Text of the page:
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Jan 252013
 
 January 25, 2013  Posted by  Hot Deals, Services
old-fashioned phone

You are just sitting down to dinner, giving the kids a bath or supervising homework when the phone rings.  It’s not a friend or relative, but an annoying telemarketer offering you a spectacular deal for something you never heard of and don’t want. It’s even more annoying when the caller on the other end is a recorded robo-call. Such calls are beyond annoying and intrusive — they are against the law.

The National Do Not Call Improvement Act, better known as the Do Not Call Registry, has been law since February 2008. Theoretically, once you register your phone numbers, they remain on the list permanently, but that’s not always the case. Telemarketers in business before 2008 might not read the list and others choose to ignore it, figuring it will take us and the Feds a lot of time to track them down and punish them. The bad guys also get around the rule by using unlisted numbers which are difficult to trace.  So it’s a good idea to re-register every couple of years.

The law has a lot of loopholes.

It does not apply to businesses with which you do or have done business. So if you have ever bought anything from Amazon, Home Depot, Macy’s or such — as an example — they are entitled to call you, unless you specificially ask them to stop.  Lately, I’ve been getting a lot of calls from energy suppliers offering me what they assure me is a better rate than my own local utility.

The law does not apply to legitimate charities, including religious ones, which doesn’t stop the scam charities from taking advantage of your good will, like the ones I wrote about on NYC on the Cheap that cropped up after Hurricane Sandy. The law also does not apply to politicians seeking your support or to what are described as “surveyors,” also called opinion pollsters.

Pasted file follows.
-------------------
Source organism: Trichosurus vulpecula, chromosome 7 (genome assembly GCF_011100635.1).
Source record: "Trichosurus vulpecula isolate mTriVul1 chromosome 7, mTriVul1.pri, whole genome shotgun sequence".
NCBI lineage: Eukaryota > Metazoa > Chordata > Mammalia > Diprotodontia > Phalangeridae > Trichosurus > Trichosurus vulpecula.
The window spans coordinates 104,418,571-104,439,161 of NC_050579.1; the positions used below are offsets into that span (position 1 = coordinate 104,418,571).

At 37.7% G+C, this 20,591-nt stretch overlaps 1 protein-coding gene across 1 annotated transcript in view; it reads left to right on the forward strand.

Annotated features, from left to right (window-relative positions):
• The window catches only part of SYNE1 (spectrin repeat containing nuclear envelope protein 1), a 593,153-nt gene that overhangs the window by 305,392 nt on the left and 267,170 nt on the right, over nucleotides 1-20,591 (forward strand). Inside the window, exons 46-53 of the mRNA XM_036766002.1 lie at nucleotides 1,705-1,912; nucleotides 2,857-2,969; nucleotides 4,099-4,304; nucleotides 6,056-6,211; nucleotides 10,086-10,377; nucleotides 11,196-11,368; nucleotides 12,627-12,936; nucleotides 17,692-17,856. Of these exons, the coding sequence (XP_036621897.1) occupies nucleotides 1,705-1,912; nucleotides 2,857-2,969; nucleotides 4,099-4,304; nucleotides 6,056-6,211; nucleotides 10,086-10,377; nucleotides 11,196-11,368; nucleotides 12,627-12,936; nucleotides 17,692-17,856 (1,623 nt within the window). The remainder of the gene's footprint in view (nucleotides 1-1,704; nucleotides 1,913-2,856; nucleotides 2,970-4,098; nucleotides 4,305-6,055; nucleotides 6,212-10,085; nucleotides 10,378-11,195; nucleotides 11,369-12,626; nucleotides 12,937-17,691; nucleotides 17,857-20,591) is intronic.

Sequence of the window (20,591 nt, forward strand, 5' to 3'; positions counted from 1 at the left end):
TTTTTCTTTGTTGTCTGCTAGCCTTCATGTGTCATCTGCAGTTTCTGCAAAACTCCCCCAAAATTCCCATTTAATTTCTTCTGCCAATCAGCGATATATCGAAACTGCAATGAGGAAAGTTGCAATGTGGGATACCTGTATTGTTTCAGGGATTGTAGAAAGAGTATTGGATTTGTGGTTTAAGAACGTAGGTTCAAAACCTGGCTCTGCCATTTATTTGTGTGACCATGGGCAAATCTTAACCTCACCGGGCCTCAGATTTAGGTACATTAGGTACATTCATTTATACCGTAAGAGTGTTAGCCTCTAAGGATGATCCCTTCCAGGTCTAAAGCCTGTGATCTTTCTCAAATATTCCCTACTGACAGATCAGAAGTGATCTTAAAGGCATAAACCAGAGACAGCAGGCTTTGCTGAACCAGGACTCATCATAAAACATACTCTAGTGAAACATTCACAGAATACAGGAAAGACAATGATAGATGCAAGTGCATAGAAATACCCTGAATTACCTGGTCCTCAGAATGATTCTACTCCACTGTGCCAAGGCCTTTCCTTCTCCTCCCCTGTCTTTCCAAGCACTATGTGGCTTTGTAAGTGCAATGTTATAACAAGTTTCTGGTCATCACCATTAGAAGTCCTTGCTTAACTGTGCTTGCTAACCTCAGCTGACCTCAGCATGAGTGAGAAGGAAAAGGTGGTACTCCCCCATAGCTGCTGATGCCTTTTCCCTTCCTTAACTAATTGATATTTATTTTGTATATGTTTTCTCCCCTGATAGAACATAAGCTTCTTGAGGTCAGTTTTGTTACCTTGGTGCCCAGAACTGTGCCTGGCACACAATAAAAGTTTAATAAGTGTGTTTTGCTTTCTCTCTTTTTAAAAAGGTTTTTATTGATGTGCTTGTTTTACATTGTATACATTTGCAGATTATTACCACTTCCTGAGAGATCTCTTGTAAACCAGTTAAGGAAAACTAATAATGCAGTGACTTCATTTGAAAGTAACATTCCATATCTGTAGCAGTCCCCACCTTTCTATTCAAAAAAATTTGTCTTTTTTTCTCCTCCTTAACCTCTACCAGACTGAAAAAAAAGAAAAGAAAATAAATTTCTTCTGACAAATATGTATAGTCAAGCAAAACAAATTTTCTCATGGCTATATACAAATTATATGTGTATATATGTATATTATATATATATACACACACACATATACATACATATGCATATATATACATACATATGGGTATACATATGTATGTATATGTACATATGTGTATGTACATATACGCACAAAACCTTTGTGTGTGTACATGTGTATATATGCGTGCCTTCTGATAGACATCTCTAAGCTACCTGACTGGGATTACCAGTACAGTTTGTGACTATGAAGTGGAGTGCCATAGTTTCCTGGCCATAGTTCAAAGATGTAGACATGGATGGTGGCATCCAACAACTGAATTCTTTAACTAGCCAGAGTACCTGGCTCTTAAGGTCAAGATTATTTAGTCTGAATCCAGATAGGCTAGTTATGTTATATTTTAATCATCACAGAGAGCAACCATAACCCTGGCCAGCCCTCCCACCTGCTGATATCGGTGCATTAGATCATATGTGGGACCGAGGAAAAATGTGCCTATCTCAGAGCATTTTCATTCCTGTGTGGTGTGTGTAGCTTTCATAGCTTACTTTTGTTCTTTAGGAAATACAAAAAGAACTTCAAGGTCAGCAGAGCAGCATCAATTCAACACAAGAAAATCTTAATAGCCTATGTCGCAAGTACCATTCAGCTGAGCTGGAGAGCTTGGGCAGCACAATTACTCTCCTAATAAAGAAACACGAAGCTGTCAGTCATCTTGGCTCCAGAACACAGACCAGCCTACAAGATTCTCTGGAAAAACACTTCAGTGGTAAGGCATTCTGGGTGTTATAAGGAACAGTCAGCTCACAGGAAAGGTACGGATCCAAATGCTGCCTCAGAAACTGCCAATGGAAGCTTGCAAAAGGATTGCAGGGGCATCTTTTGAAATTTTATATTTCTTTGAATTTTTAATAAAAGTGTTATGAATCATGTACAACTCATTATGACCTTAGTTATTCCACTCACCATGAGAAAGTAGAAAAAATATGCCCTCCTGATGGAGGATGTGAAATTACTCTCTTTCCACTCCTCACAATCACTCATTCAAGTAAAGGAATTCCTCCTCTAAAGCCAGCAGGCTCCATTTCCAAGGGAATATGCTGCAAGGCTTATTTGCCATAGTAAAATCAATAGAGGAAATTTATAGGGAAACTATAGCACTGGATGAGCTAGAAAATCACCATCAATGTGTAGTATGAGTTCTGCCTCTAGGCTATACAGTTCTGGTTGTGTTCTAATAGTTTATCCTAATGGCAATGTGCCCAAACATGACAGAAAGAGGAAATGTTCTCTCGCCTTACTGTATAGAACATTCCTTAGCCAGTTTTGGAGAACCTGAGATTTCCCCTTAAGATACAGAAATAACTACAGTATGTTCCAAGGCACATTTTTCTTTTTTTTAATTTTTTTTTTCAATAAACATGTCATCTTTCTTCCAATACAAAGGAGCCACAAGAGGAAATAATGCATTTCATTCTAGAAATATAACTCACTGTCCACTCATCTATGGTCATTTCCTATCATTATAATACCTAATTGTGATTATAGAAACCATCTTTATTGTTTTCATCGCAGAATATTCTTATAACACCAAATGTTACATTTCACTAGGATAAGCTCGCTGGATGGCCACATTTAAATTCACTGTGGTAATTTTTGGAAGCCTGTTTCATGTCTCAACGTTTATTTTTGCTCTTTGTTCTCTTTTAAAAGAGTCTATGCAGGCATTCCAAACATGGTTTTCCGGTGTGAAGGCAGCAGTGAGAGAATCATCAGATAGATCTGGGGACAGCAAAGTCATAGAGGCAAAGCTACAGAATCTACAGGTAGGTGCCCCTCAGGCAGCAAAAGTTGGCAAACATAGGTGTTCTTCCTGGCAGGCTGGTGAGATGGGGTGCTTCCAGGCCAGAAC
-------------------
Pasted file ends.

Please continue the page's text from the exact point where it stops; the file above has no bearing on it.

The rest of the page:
You can stop the bulk of annoying calls by registering your phone numbers, including cellphone numbers. Many states, like  New York State, also have additional Do Not Call registries.  If you continue to receive calls after registering on the federal and state sites (where available), contact the Federal Trade Commission, your local consumer protection bureau, the Better Business Bureau or all of the above.

My trick is to utilize Caller ID.  Unlike recorded calls from my Congressman, robo-calls from telemarkers rarely engage my answering machine.  So when a call comes in at dinner time, bath time or homework time from “gas assistance,” “unavailable” or “rebate center” — as has happened recently — I just let the phone ring.  And Caller ID records the the calling numbers and the time stamp for me to provide to the FTC.

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Evelyn Kanter

Evelyn Kanter is an award-winning journalist who has been reporting on good deals and warning about bad ones, for longer than she cares to admit publicly. A native and lifelong New Yorker, she was the first consumer reporter for CBS News and for WABC TV “Eyewitness News” and helped launch the “Sales and Bargains” column in New York Magazine. Evelyn is the author or editor of more than a dozen travel guidebooks and apps, including Peaceful Places New York City, and owns and operates NYC On The Cheap and EcoXplorer. A long-time tree-hugger, Evelyn also writes about green travel, green cars and saving the green in your wallet for national and regional publications, including a column syndicated by Motor Matters and for Fodors.com, AAA magazines and airline inflights.

3 comments on “When the ‘do not call’ list doesn’t work

  1. Matt Watts on said:

    What is the number to call to get on the Do Not Call Registry?

  2. Samantha on said:

    Better than Caller ID, create a Google Voice number. It’s free to set up, and you can set it to always go to voice mail. They will email you every time you get a call, and if a message is left it gives a transcript as well as a link to listen to it. I set one up because I don’t have a local number and refuse to give my cell out. I give it to any businesses I deal with and even if they have a legitimate reason for calling it is better than an ill-timed call by an autodialer.

  3. Evelyn Kanter on said:

    Matt — It’s best to click the link for the National Do Not Call Improvement act at the beginning of the second paragraph and register your Do Not Call numbers online.

    Evelyn Kanter
    Living on the Cheap
    NYC on the Cheap
    ecoXplorer